Revisiting abandoned treatments in fight against antimicrobial-resistant gonorrhea
A previously recommended treatment for gonorrhea, cefixime, may be an effective alternative to current treatments as clinicians battle outbreaks and emergence of antimicrobial resistance (AMR), according to a study published this week by Xavier Didelot of Imperial College London, UK, and colleagues in PLOS Medicine.
Gonorrhea, caused by the bacteria N. gonorrhoeae, is one of the most common sexually transmitted infections in England, and incidence has increased in recent years, particularly among men who have sex with men (MSM). Treating gonorrhea is complicated by the rapid development of antimicrobial resistance (AMR). The cephalosporin antibiotic cefixime was a recommended first-line treatment for gonorrhea before increasing prevalence of cefixime-resistant strains of N. gonorrhoeae was observed around 2010, leading to the removal of cefixime from treatment guidelines. While the currently recommended dual therapy of ceftriaxone-azithromycin remains effective, emerging ceftriaxone resistance has led to fears thaat this regimen may in turn become inadequate.
To determine whether re-introduction of cefixime treatment in a minority of cases might provide an effective alternative and help prevent emergence of resistance to ceftriaxone-azithromycin, the researchers developed a mathematical model of the dynamics of cefixime resistance observed between 2008 and 2015. The model includes a fitness benefit of cefixime resistance in N. gonorrhoeae during periods of wide use of the antibiotic (explaining the increase in resistant strains up to 2010) and a fitness cost of resistance (explaining the decrease in cefixime resistance after 2010). The model estimates treating cefixime-resistant gonorrhea with cefixime to be unsuccessful in 83% (95% credible interval [CrI] 53%-99%) of cases, representing a fitness benefit of resistance large enough to counterbalance the fitness cost to N. gonorrhoeae when more than 31% (95% CrI 26%-36%) of cases are treated with cefixime. The authors therefore suggest that cefixime could be used to treat up to 25% of gonorrhea cases without risk of cefixime resistance re-emerging.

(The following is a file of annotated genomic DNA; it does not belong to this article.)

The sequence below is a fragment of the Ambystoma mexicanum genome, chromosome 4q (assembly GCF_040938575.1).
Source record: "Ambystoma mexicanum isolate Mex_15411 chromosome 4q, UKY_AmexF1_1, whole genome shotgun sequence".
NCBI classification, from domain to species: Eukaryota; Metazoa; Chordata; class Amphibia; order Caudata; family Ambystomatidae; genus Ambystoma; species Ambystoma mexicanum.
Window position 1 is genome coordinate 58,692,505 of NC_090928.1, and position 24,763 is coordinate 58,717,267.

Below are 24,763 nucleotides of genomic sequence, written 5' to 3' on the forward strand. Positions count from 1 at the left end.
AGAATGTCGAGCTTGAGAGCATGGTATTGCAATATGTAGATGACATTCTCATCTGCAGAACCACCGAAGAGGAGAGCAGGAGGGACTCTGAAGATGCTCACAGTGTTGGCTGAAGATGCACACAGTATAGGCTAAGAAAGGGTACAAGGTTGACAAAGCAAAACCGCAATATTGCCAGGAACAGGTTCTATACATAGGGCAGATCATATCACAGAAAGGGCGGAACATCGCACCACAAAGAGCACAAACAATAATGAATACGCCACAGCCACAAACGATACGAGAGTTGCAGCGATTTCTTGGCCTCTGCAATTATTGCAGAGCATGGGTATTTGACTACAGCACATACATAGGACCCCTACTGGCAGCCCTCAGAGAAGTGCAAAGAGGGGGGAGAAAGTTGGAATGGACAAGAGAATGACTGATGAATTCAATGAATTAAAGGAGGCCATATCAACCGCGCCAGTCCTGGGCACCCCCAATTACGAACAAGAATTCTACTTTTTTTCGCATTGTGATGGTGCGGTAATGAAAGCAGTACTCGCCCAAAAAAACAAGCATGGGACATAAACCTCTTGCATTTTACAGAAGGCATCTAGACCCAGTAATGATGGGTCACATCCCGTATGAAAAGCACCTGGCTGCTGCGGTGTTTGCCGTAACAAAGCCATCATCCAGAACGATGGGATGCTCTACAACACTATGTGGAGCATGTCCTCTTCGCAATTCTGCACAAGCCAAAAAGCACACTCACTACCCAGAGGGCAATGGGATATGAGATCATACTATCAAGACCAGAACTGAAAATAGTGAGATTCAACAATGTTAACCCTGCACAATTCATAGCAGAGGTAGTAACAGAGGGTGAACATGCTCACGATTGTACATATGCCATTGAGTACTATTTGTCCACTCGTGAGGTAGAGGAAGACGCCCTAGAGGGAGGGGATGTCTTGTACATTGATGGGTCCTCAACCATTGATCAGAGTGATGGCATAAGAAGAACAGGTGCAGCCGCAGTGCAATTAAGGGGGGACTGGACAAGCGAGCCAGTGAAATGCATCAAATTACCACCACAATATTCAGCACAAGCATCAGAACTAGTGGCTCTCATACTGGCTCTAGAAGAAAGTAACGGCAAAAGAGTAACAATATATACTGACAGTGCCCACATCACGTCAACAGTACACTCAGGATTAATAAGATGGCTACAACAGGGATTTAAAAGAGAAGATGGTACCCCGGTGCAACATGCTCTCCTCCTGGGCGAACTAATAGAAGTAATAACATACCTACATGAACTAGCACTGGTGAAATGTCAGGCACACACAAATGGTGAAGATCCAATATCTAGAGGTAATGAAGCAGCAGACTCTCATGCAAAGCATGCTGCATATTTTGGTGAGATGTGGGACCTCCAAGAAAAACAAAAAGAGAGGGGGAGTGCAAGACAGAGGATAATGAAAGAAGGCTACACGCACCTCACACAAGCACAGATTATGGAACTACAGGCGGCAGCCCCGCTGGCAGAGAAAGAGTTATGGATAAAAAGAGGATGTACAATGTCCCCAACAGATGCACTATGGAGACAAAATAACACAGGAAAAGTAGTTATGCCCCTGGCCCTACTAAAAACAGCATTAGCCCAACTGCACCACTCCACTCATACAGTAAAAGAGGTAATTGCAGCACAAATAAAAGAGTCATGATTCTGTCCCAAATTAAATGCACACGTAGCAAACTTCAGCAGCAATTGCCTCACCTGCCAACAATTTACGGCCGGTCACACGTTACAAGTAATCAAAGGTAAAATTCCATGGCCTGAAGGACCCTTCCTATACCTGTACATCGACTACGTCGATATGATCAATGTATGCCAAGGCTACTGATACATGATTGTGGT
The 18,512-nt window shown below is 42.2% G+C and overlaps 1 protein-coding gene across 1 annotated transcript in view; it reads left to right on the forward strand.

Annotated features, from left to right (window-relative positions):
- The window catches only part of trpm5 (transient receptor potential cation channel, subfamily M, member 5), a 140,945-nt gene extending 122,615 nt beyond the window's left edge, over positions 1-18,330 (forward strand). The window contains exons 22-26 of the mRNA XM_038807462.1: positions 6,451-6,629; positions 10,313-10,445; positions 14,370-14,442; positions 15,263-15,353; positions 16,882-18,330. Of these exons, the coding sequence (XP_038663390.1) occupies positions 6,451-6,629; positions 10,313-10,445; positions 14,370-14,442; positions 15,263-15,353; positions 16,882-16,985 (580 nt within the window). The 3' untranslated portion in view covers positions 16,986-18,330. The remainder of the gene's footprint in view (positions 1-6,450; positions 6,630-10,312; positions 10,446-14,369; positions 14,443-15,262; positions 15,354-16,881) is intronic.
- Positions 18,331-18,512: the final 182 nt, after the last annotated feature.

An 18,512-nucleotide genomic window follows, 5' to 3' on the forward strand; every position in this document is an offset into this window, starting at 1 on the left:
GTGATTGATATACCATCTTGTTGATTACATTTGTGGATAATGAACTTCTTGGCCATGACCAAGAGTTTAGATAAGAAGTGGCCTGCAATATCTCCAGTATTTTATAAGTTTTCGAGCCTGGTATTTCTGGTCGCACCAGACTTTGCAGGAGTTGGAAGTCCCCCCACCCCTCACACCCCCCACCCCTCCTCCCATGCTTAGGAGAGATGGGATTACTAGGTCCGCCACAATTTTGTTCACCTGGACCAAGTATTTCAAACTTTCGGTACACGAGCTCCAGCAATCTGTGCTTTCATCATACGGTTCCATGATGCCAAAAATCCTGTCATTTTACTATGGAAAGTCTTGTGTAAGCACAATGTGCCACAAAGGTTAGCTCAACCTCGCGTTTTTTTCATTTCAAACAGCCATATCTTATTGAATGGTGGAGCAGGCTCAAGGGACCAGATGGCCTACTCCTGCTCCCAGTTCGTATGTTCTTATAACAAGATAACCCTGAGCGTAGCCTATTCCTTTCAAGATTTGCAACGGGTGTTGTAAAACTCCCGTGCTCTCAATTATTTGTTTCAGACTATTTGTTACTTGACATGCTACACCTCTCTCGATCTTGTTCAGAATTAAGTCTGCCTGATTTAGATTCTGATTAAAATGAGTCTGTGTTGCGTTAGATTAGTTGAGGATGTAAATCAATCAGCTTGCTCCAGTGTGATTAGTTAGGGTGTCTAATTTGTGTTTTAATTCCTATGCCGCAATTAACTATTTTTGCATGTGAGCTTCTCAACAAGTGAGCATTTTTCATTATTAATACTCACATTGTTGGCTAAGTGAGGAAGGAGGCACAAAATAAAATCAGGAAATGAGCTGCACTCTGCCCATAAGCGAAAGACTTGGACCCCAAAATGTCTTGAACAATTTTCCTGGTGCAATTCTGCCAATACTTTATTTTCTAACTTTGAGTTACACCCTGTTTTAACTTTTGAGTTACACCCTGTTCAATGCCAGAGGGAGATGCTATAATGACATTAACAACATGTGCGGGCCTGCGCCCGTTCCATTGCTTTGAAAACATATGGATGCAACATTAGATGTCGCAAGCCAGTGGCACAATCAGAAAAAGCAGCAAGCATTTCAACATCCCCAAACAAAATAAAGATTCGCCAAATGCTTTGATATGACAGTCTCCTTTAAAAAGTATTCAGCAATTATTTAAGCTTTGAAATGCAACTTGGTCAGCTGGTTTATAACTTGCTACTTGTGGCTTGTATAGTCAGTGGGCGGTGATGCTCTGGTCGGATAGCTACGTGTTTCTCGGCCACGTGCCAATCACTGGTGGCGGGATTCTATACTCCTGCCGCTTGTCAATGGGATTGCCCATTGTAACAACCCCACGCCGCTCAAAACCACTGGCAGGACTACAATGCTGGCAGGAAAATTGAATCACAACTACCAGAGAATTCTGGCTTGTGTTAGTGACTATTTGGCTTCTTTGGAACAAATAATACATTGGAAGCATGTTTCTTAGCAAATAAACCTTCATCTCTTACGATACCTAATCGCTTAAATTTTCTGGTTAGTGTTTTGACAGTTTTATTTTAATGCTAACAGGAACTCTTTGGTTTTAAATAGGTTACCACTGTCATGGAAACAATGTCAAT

The authors note that epidemiological data for their model is restricted to MSM, the population in which the cefixime-resistant outbreak of gonorrhea was concentrated, and that assumptions made to keep the model simple and generalizable may impact predictions.
In an accompanying Perspective, Magnus Unemo of Orebro University Hospital, Orebro, Sweden, and Christian Althaus of the University of Bern, Switzerland, discuss the value of modelling studies to inform AMR management. They also note the limitations of the current evidence base informing such models, highlight the need for studies measuring the many factors that affect transmissibility of resistant strains, and suggest caution before widely reintroducing antimicrobials such as cefixime.
Both papers are included in the new PLOS Medicine Collection on Sexually Transmitted Infections.